Glass, Blues and Trees that begin with H…

Luckily it started raining so I will have time to write this week. I have spent the morning being very thankful Green or Glasshouses have been invented. They offer a wonderful place of refuge for a gardener to still feel productive even when the weather is too foul to be outside.


Photo by Bruna Guarani from Pexels

The early roots of the Glasshouse are fascinating, possibly dating back as far as 30 AD when a Roman Emperor Tiberius, was prescribed a Cucumber a day for his health. Fine during the summer months but even the Roman Empire got cold in the winter. His gardeners finally found a way to meet the demand, by growing under sheets of glass. There is also historical accounts suggesting that Koreans were growing Mandarins in Heated Glasshouses a very long time before Paxton was even dreaming of his Great Conservatory. Due to the Glass and Window taxes, Glasshouses in the 17th Century remained the purview of the Wealthy. Stunning examples of what this wealth could create were seen around Britain and Europe such as Louis 14th Orangerie at Versaille which measured 490′ long 43′ wide and 46′ high. Most gardens aren’t that big these days!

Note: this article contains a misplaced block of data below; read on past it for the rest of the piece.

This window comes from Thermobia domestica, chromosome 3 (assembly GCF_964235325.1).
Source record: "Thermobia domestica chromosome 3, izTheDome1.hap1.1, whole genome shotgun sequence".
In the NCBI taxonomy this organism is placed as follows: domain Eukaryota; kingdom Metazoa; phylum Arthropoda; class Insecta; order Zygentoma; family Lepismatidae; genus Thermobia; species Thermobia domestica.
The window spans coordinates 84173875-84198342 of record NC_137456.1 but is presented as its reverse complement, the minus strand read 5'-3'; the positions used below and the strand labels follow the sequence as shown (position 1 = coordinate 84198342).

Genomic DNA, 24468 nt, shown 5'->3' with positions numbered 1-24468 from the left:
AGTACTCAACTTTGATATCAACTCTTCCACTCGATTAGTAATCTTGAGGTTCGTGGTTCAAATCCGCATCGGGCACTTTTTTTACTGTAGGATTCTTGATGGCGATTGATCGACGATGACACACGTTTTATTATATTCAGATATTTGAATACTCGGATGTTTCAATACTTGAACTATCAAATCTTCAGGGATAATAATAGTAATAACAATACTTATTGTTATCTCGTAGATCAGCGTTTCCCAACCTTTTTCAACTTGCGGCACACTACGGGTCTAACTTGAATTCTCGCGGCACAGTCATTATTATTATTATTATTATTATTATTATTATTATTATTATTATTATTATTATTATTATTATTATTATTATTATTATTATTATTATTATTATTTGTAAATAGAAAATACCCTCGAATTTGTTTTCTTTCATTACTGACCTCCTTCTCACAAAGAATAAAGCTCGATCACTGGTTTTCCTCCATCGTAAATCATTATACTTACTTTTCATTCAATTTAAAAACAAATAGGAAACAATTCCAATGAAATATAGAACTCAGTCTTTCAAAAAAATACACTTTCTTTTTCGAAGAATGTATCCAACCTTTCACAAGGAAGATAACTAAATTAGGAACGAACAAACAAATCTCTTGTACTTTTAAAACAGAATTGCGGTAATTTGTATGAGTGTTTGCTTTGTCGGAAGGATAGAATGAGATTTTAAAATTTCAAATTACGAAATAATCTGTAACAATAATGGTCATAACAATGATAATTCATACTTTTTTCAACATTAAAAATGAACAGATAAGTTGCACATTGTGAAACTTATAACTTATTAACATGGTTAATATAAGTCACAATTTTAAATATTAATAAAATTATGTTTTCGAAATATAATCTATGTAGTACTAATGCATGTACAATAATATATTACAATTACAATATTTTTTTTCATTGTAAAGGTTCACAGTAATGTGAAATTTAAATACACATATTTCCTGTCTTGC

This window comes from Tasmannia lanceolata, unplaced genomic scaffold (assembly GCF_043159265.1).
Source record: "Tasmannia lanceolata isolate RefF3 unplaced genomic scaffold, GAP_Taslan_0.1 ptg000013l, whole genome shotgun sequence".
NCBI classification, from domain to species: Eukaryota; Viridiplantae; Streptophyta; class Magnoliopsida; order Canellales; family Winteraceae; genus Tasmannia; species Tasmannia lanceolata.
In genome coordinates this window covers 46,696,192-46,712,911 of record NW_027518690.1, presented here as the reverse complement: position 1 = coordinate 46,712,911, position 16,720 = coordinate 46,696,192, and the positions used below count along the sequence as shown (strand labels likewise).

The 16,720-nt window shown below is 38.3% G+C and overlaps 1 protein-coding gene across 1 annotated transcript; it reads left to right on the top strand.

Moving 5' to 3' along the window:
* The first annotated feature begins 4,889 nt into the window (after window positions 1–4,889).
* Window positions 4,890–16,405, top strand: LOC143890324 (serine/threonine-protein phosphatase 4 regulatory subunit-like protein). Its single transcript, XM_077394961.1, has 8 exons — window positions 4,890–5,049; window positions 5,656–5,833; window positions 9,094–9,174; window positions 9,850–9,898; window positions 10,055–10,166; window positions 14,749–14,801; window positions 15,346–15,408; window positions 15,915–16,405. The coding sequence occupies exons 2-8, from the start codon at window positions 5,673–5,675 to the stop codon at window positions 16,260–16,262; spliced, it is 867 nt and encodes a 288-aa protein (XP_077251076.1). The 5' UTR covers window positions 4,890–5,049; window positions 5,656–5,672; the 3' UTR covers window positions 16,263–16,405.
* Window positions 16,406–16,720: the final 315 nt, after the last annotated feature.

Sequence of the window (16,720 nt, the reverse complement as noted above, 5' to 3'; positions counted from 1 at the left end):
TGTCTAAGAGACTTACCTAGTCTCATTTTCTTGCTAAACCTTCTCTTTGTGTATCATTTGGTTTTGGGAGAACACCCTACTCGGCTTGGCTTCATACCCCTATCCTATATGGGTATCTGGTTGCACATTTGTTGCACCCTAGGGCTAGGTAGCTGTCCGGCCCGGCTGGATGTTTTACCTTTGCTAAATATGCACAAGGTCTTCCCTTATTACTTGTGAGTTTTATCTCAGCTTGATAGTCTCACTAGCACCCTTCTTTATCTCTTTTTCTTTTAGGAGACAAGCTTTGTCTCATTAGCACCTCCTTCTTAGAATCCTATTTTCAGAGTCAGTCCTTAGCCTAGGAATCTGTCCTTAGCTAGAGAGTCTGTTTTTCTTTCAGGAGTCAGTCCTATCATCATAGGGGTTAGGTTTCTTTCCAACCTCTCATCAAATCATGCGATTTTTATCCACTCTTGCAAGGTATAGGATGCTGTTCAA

As the taxes were abolished and the grand Victorian era, with its need for protected space to show off the rare plants the plant hunters had brought back from their travels, the industrial revolution brought in new and cheaper methods of production and a whole new market was found in the middle classes who could use the glasshouse to extend the growing season and experiment with more tender crops.

So I am indeed very glad to have several glasshouses to potter in but I do look on them with sadness and feel that with all the technology since the industrial revolution did we have to lose all of the beautiful elegance of the old glasshouses. I’m sure in the 21st centruy we could produce a relatively cheap curvy glasshouse that looks more like the Great Conservatory and less like the Eden project.